This year’s Anglo American AGM – always very genteel affairs – was a little more exciting than usual. Mark Beacon of LMN member group ACTSA (Action for Southern Africa) presented Anglo American’s Chairman, Sir John Parker, with the ‘Golden Snail Award 2014’ during its AGM on 24 April for procrastinating over compensation for South African former mine workers dying of silicosis.
The Chairman was a little taken aback by the award, and thanked ACTSA for it. But he repeated – at great length – the company’s position that it is not responsible for, and therefore not liable for, the fact that so many former gold miners from Anglo American group mines are dying of the disease. He said it was an industry-wide problem and Anglo American was working on industry-wide solutions.
The miners were represented at the AGM by Senzeni Zokwana, President of the National Union of Mine Workers South Africa and Peter Bailey, the union’s Chair of Health and Safety. Senzeni used to work for AngloGold Ashanti, back in the days when it was owned by Anglo American. He pointed out that although litigation against Anglo American had brought relief to some of the former mine workers suffering from silicosis, many had died while waiting for a settlement. He called on the company to set up a trust fund, independently of the current litigation, to ensure that suffering former mine workers get the health care they need. Peter Bailey said he was very distressed by the company’s apparent lack of a sense of urgency while former mine workers were dying. It was spending money on defending itself in court instead of on supporting ill mine workers. Anglo American should lead the industry in establishing a trust fund. Others would follow, and litigation would then fall away.
Company Chief Executive Mark Cutifani undertook to enable the NUM representatives to make this formal proposal to the South African Chamber of Mines. The NUM representatives judged this to be progress of a sort. We’ll have to see what happens.
Blether about Brazil
Several organisations in Brazil had asked London Mining Network to raise concerns about Anglo American’s Minas Rio iron ore project.
Andy Whitmore said that local people have reported intimidation by armed security guards supposedly linked to the company. Would the company make sure it was not linked in any way to abuses by armed security?
The answer to that was pure blether. The company works to the highest possible social and environmental standards, it is creating jobs and educating local young people… The very fact that it is obtaining the necessary permits shows that it is working to the highest standards.
Unlike well-known British television interviewer Jeremy Paxman in a famous conversation with then Home Secretary Michael Howard, Andy Whitmore did not press his question fourteen times. But he might have made the same concluding remark; “I take it the answer is no.”
Richard Harkinson later asked about damage done by construction of a pipeline over 500 kilometres long to take ore from the mine to the new export port. Land acquisition agreements have not been completed. Would the company respect modified guidelines? Local people complained of disruption to their water supplies. How does the company act on people’s complaints?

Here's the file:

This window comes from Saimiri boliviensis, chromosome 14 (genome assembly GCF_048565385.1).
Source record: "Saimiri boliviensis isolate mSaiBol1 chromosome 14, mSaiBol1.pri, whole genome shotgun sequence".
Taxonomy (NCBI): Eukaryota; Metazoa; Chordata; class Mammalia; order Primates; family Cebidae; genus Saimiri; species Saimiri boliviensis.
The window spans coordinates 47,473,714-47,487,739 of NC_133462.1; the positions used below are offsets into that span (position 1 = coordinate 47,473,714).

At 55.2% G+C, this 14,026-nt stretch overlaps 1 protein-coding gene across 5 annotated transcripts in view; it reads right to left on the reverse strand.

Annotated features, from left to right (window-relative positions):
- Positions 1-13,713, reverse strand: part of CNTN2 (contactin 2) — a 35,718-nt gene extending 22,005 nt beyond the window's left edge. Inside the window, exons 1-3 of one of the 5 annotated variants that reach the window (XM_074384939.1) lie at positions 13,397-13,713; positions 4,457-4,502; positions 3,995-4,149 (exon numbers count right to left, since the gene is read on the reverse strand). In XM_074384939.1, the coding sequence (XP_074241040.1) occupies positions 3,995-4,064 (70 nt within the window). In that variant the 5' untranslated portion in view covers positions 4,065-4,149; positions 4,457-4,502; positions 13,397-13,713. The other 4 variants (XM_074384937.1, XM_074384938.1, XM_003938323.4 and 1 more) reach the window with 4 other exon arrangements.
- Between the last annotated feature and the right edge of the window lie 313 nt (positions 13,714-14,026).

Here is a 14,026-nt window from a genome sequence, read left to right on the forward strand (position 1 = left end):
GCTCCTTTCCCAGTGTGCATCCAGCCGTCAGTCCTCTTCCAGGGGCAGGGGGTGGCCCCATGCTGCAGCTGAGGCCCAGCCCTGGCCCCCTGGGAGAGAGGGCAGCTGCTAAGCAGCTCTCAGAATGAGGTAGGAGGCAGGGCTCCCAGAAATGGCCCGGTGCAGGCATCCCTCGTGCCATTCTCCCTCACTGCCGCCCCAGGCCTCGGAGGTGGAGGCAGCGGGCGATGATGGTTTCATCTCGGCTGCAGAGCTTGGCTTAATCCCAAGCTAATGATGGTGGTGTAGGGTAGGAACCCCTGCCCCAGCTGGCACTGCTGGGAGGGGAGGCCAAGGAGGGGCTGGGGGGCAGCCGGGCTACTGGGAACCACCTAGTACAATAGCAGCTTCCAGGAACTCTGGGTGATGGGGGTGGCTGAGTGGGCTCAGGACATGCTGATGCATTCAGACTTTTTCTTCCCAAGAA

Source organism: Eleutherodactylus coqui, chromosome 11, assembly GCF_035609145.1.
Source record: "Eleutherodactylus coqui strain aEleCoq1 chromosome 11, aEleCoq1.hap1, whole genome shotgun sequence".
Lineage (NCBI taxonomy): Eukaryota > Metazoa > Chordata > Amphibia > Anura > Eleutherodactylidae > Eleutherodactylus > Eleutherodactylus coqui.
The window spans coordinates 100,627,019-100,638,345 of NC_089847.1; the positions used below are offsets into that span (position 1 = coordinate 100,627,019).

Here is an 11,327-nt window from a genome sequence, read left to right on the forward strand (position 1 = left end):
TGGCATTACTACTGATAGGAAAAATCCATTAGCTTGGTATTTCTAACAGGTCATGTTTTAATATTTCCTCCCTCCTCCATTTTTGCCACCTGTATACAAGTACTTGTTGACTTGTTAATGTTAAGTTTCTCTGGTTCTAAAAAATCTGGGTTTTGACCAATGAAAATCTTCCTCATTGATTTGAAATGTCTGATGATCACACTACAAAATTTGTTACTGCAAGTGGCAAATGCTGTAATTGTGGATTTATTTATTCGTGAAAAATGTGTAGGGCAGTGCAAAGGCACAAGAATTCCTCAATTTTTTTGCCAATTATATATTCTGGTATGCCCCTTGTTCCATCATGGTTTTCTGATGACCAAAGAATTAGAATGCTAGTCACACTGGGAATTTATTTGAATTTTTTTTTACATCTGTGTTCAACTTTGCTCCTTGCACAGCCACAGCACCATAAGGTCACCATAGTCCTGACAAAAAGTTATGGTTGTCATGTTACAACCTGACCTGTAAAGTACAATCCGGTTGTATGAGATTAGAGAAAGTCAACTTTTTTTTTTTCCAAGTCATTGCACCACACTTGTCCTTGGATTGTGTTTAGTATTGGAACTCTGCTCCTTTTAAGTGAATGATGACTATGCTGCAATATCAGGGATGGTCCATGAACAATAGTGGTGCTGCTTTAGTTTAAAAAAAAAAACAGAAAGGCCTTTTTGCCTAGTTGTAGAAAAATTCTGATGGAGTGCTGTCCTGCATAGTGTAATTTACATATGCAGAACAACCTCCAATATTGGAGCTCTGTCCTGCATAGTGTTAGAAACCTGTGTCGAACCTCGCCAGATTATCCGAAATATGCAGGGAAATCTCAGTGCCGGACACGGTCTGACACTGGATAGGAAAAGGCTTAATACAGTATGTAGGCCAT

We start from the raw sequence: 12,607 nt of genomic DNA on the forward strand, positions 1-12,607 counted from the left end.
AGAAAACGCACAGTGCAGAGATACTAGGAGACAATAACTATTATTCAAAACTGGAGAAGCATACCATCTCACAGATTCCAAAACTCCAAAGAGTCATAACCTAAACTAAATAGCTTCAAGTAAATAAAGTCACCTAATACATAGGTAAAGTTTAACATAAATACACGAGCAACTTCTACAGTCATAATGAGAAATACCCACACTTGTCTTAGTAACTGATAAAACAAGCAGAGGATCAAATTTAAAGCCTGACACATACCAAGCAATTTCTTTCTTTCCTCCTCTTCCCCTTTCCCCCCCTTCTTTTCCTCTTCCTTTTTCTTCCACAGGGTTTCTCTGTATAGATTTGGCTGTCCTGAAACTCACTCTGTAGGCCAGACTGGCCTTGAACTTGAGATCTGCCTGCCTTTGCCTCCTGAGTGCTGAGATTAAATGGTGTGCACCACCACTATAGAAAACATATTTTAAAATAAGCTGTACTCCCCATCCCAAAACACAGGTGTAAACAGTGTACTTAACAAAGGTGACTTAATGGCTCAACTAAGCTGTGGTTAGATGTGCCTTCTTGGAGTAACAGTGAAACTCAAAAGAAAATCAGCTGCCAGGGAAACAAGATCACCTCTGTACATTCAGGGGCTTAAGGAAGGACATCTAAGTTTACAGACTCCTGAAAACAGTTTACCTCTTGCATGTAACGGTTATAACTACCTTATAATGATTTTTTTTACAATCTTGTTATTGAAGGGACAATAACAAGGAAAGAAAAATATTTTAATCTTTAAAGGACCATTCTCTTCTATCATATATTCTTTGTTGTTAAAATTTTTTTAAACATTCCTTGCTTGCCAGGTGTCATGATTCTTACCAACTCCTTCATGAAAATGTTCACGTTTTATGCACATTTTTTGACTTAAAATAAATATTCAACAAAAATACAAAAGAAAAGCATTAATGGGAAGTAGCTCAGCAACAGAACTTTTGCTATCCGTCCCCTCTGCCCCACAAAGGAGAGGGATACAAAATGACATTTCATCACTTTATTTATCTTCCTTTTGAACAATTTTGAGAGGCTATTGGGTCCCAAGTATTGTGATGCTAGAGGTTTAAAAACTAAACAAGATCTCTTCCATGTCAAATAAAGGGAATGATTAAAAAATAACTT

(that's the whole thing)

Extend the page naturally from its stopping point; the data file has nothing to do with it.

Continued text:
The answer was that water supplies were only disrupted for a few days. The company has now acquired all the land it needs for the pipeline. The proof that it is doing what it should do is that it is obtaining the necessary permits. Not much of a proof if local people question the efficacy of the permitting process.
Changing the climate
Edward Mason, representing the Church Commissioners and the Church of England’s Pensions Board, noted that Anglo American had received an ‘A’ rating from the Carbon Disclosure Project for its carbon emissions management. Would it continue to develop its carbon management so that it retains this ‘A’ rating? Would it call for public policy changes to ensure that atmospheric carbon emissions do not exceed a trillion tonnes?
Well, maybe. The Chairman wants us to put our trust in technology. Anglo American mines platinum, platinum is used in catalytic converters. It mines copper, and copper is used in fuel cell technology. The company is calling on governments to support carbon capture and storage. So that’s alright, then.
Alex Scrivener of LMN member group WDM spoke about the ‘carbon bubble’. We can only safely burn a small fraction of the world’s known coal, gas and oil deposits if we are to avoid catastrophic climate change. Coal deposits may well become ‘stranded assets’. Would the company pull out of coal?
No, it wouldn’t. There is still a huge demand for coal. Three quarters of the new power stations being built in Asia are coal fired. But technological innovations like high temperature boilers and carbon capture and storage will overcome the problems. The world’s poor need coal generation.
Alex pointed out that carbon capture and storage is a pipe dream. It is at least a generation away, and by then it will be too late to avoid catastrophic climate change. It is the poor who suffer most from climate change and coal mining; and much of Anglo American’s coal is sold to Europe.